Loyal army has been replaced with around 15 million peasants, the army had sympathised with workers and themselves along with the navy began mutiny against a government they had no wish to fight and die for with the Bolsheviks rioting. In addition, the peasants could not plough, sow or bring harvest as the young men were of fighting in the war. And they were still heavily in debt after the freeing of the serfs – they had to buy their freedom over Fifty years, and many were still serfs. The situation in the countryside caused problems in the cities, because of lack of harvest they were starving, and in the army the peasants in uniform wanted to go back to
Moscow, for example, had been receiving 2,200 railway wagons of grain per month in 1914, but by Christmas 1916, this figure was down to around 300 wagons. There wasn’t enough food to feed the people of Russia – and to make matters worse, rationing was in place, under which each person got a mere 50g of bread per day. This resulted in the people of Russia becoming agitated and taking part in the strikes and demonstrations in Petrograd, which led to the abdication of the Tsar. Secondly, the First World War crippled the Russian economy. The country mobilized 5.3 million men in 1914, and, by Christmas 1916, 15.3 million men had experienced military service.
This disappointment is clearly shown by the growth of radical activity, which resulted in unrest during the period. For example, 100,000 attended a meeting of the London Corresponding Society in 1795, to protest at hunger and parliamentary corruption. There was also disappointment with the actions of the government during Liverpool’s ministry, 1812-22. For example, the Corn Laws were introduced in 1815. This caused disappointment as it meant that no foreign corn could be imported until the price of British corn reached 80s a quarter.
This, in turn, caused a significant number of casualties and deaths, and by the end of 1915, two million men had been wounded or taken prisoner. This aided the Romanov’s downfall because it caused low morale throughout the population, thus people‘s patriotism and trust in the Tsar was slowly diminishing. What’s more,
Russian industry and agriculture struggled to cope with the war economy; food shortages in the cities were heightened by the war and the limited railway system was focused on transportation of men and arms to the front, rather than food to the cities. Riots broke out as a result of starvation, workers in the cities complained about the situation they found themselves in and, as the number of dead continued to rise, the level of discontent grew. This ultimately caused a sense of unease within the ruling elite which eventually led to the abdication of the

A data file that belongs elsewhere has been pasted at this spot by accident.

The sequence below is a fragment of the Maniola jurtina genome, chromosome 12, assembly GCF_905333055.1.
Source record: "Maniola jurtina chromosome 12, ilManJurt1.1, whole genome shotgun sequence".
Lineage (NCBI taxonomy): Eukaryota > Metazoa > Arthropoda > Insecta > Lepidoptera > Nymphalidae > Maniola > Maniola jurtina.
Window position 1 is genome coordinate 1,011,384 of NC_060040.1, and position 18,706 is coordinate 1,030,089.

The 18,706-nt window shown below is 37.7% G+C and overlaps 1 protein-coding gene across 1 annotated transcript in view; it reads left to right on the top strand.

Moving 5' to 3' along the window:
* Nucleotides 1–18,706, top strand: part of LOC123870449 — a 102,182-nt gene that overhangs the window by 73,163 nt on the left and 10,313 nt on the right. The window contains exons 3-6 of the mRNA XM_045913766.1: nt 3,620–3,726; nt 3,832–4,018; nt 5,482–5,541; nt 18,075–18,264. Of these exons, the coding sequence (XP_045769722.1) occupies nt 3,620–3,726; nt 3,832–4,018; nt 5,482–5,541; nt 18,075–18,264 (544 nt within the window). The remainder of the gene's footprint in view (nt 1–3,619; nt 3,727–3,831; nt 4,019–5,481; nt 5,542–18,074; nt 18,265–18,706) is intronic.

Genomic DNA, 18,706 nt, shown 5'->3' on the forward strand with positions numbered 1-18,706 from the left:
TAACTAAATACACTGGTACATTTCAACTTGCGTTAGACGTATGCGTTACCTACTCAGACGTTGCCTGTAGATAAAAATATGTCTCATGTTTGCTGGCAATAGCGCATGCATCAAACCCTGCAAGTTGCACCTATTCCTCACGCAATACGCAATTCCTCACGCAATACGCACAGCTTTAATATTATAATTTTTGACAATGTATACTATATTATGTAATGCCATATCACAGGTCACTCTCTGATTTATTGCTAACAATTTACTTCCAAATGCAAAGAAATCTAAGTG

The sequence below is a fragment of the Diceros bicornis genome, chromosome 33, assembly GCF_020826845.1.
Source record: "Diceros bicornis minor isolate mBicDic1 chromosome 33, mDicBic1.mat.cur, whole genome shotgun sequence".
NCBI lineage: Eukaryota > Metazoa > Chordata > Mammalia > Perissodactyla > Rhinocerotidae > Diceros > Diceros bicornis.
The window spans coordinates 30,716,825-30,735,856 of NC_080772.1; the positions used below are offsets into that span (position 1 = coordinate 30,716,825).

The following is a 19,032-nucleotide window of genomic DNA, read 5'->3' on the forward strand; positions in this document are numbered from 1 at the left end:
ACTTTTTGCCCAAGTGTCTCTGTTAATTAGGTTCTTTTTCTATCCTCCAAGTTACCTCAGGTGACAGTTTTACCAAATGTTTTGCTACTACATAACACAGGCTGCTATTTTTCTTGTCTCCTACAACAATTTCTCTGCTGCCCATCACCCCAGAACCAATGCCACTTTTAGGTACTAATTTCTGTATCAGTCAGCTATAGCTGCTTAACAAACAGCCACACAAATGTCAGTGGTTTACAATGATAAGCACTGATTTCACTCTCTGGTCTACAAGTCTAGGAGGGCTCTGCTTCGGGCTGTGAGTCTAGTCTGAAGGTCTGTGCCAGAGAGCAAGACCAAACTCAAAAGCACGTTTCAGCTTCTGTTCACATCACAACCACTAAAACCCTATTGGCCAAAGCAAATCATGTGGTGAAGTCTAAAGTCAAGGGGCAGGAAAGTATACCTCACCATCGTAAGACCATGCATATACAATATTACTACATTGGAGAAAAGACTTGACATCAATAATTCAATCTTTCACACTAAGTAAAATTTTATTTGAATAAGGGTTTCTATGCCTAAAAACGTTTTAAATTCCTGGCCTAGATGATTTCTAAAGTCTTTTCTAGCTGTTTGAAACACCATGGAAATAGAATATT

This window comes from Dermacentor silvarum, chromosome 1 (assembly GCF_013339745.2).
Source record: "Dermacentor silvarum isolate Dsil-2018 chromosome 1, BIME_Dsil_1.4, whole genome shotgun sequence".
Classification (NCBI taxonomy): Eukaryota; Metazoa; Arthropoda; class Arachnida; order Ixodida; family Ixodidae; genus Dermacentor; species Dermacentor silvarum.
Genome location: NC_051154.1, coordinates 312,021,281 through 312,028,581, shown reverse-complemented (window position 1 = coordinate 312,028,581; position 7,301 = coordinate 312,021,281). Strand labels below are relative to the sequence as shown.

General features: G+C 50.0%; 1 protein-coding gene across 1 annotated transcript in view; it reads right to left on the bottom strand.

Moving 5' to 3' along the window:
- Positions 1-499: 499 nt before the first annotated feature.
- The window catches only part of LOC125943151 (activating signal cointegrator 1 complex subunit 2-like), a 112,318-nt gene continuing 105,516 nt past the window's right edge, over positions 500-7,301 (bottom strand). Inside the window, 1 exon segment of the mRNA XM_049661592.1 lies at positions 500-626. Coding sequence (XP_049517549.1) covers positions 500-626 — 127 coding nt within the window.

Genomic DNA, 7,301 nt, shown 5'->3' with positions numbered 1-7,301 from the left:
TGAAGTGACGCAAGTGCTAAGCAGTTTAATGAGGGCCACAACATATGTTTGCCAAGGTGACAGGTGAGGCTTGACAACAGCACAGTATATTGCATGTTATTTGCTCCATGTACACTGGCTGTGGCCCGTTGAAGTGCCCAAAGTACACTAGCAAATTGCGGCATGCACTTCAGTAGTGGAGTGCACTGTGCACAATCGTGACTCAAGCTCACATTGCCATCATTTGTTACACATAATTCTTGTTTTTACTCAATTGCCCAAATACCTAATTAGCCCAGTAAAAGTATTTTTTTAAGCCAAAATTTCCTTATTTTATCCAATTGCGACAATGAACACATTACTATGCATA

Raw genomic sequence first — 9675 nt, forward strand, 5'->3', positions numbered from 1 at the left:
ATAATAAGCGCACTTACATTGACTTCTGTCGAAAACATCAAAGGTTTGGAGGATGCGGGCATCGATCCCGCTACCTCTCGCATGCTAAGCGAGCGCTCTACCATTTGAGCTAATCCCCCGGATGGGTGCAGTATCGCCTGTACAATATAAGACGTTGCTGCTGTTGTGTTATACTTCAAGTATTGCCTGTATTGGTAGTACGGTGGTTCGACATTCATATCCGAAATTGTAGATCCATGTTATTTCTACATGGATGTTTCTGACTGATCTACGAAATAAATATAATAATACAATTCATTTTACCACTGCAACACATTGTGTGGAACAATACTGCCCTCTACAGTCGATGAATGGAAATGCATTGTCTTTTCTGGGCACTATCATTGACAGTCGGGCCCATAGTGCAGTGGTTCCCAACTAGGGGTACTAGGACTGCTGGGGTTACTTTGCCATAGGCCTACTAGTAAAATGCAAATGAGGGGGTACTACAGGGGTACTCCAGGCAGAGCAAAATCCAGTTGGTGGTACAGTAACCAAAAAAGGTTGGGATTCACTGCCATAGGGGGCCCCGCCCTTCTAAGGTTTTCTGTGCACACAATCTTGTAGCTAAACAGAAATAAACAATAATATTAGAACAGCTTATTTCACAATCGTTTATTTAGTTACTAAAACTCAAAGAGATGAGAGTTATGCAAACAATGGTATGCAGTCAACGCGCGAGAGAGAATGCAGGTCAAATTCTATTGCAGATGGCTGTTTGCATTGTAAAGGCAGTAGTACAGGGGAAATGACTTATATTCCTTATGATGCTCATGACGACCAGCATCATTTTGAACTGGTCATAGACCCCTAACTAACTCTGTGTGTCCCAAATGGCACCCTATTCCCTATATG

Why did opposition to the Tsarist Regime increase between 1881 and 1904? Opposition to the Tsarist regime increased between 1881 and 1904 due to a mix of the effects of industrialisation, which lowered the quality of life for the peasants and the workers in Russia, and government policies such as Russification and upholding the autocracy. Industrialisation, which both Alexander the third and Nicholas the second prioritized in the 1880s and 1890s, caused a lot of problems for the peasants, which mad them oppose the autocracy. Land hunger was a massive problem throughout this time period and only 5% of Russia’s land could be used for farming. So this meant peasants didn’t get a lot of land, which became more of a problem because to aid industrialisation, a policy of export and starve was introduced.
To add to this rationing was introduced and each person was entitled to 50 grams of bread a day. This meant that the Russian people were frustrated and took part in a number of protests, and strikes. It could be argued that the lack of food was caused by the war, and so contributed to the fall of the Romanovs; however Russia at the time had a rapidly growing population which would’ve stretched the country’s resources anyway. Secondly the Russian economy was decimated due to the
Why did England decided to set up a convict settlement in Australia? In England there was a serious convict problem because of the increase in population in the eighteenth century and changes in agriculture and industry that caused unemployment, so many people had no jobs and chose the option to steal and risk getting caught to feed themselves and their families. The improved methods of crime detection, led to the capture of more criminals. The jails became over crowded with convicts and were absolutely filthy. Since the jails were expensive the government decided not to build any more, but to use old war ships, called hulks, to house prisoners.
Living conditions was both a physical and mental strain on the quality of life of civilians in Britain as shortly after the outbreak of war, the German navy began to use submarines, known as the U-boats. By the end of 1916, the U-boats were destroying on average 300,000 tonnes of imports a month. (Retrospective, 2008) U-boat attacks combined with the poor harvests of 1916 where placing a contributing strain on Britain’s availability to food and supplies. As needs of the nation changed, the government introduced further administrative and legislative controls. In 1918, the government introduced with the use of DORA a rationing system which ensured equal distribution of food supply to all, limiting the issue of starvation.
Husbands as well as sons were required to go to war leaving wives to be the sole caretaker. Urban women were the ones who suffered the most because their means of survival depended on income to purchase necessities. Those who still lived on farms could still provide for themselves. Many women worked as aides and nurses for the troops, while others took positions in factories that were once held by men. By the wars end, at least 620,000 men died which put a big dent in the male population and left families to fend for themselves.